If you paid for the molds they should belong to you or to the car owner who paid for them. It should be spelled out in your contract.

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I would definitely check on the ownership of the molds.  They're valuable and you paid for them! 

 

And by owning them, you can potentially earn back the cost of those molds.

 

For example (assuming you have possession of the molds) you could ask the glass company what they'd charge to produce one of the curved glass windows if they had the mold.  Then, advertise the glass for sale (in the "Rauch and Lang Club Bulletin?") at the company's price per unit, and add in -- let's say -- $50 per window to partly cover your mold costs.  You could handle each transaction yourself so you get the "mold portion" of each order, and then pay the glass company to make the window using your mold. (Be sure to get a down payment up front!)

 

With any luck, a number of R & L owners would see the wisdom of buying extra windows "just in case", and --- as each window is sold --- you'll make back more and more of your mold cost.  It's gonna be a lot cheaper for a R & L owner to buy your glass than to go out and pay $2,000 for his own glass mold!

 

 

 

 

 

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A few years back I talked to an owner that had 2 Compound curved glass windows made for his car. He said the first one was $5000 the second was $500..........Bob

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3 hours ago, JACK M said:

Maybe a guy could make a template of sorts to match the curve, then tour a good windshield warehouse and match up that template with various windshield curves.

Buy a few windshields and cut the needed pieces from them.

Could cost less than 4K.

 

I saw somebody do exactly this on one of those Velocity Channel shows.  He went to a glass warehouse somewhere in California, showed the man the glass he wanted to replace (can't remember what it was for, something rare and exotic, though), and the fellow went out into the warehouse and pulled two or three donor candidates from his inventory of several thousand, and ended up cutting down a rear window from a Ford Taurus or something like that to make a perfect replacement.  Not saying it would work for a quarter window on a Rauch and Lang, but I was impressed with the whole idea of it...and the man's expertise to pull the right donor candidates by memory was impressive.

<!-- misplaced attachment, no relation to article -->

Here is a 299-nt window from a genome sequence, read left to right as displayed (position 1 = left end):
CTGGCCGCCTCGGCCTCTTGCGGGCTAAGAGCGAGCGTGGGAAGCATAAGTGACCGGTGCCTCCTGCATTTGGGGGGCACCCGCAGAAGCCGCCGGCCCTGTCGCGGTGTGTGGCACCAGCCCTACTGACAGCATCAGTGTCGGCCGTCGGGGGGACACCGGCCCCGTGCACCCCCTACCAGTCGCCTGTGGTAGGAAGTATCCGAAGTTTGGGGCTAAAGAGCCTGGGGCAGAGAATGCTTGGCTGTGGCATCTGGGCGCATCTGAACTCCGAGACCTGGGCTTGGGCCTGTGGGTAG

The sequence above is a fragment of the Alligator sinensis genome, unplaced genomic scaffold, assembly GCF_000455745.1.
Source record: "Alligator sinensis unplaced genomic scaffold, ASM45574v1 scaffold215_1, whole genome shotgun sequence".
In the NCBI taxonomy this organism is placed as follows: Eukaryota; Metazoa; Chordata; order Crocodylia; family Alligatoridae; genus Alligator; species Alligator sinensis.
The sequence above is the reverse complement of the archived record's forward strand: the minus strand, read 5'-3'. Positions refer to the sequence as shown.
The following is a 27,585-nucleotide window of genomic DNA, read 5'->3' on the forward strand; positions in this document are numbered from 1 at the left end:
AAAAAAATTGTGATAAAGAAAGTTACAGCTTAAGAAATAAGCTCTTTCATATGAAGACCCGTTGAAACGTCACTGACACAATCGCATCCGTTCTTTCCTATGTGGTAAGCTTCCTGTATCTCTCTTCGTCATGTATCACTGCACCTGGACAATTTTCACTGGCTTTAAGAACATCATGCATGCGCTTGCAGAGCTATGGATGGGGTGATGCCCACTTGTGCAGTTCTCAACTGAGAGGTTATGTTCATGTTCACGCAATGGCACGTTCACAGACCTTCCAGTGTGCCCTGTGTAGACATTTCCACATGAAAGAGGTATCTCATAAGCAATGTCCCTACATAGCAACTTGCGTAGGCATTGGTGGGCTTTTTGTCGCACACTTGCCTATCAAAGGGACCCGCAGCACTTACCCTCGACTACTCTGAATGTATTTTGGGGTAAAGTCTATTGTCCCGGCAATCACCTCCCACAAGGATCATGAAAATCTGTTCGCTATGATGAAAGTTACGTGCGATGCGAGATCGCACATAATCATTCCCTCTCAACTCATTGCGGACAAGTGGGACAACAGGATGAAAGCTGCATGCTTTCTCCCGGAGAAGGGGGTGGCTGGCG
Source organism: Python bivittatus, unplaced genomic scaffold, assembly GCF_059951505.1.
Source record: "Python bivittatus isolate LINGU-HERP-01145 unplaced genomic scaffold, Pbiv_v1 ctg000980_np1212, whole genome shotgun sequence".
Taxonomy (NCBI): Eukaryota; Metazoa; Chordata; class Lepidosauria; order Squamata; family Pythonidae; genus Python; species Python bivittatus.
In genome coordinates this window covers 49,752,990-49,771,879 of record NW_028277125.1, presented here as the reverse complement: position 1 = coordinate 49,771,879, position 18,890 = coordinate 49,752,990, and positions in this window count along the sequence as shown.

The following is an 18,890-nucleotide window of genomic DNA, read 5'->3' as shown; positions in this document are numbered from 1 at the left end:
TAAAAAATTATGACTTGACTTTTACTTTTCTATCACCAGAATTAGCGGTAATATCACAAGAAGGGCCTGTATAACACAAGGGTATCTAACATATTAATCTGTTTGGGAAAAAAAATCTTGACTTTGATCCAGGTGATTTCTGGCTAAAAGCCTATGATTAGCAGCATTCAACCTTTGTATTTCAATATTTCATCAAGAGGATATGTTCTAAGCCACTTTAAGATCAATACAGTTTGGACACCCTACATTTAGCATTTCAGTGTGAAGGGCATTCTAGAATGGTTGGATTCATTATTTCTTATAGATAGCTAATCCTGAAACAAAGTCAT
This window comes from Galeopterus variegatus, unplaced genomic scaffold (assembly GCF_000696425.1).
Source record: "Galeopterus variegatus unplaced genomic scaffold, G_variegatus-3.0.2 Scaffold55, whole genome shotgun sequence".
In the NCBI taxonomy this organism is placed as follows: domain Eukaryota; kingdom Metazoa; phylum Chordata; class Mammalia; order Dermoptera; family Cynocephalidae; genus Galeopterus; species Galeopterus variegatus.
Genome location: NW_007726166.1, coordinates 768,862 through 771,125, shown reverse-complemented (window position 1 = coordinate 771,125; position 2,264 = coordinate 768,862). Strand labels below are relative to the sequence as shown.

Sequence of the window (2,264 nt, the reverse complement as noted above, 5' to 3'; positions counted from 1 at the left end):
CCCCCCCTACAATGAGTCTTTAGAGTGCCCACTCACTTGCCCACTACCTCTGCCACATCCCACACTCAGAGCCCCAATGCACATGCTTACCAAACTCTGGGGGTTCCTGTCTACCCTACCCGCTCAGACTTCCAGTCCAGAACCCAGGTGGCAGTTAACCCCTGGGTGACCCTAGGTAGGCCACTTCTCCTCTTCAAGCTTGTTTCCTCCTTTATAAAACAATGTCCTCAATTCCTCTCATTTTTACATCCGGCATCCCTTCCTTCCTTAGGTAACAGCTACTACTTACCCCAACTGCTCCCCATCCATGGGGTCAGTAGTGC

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Windshields are normally laminated by placing a thin layer of polyvinyl butyral (PVB) between the two glass sheets, placing the assembly in a vacuum bag made of high-temperature plastic film and breather sheets of non-woven material.  The bag is placed in a large autoclave where each bag is connected to a vacuum pumping port.  The air in the bag, especially between the glass and PVB layer, is removed while the glass is cold.  The autoclave is then heated to about 285 degrees F and the pressure raised to about 225 psig for 20 minutes or so, then allowed to cool.  This should produce a highly adherent assembly without bubbles.  The bag/autoclave process works on any shape glass, whereas heated rollers might not be able to cover all the surface of a complex shape.  An autoclave is typically a large cylinder, say 6-10 ft diameter x 10-20 ft long, made of heavy steel.  Be prepared to spend $500,000 or more to have one in your garage.

 

About 40 years ago, I was responsible for developing a process to dye the PVB material specific colors for filtering the light from very large TV tubes used for FAA radar displays, early computer screens, and similar applications.  The FAA tubes needed laminated glass so that an exploding/imploding tube wouldn't send the electron gun into the face of the guy staring at the tube.  It took special dyes to obtain the right colors without non-uniformity, similar to the dyes used for the dark bands at the top of windshields.  The consultant who helped most was the guy who developed the process for making Technicolor movie film.  He got very wealthy from this, had a big mansion in San Marino, CA.  I developed the basic dyeing process in my home washing machine, didn't make the (ex) wife happy. Unfortunately, I didn't get rich from this, but it sure was fun!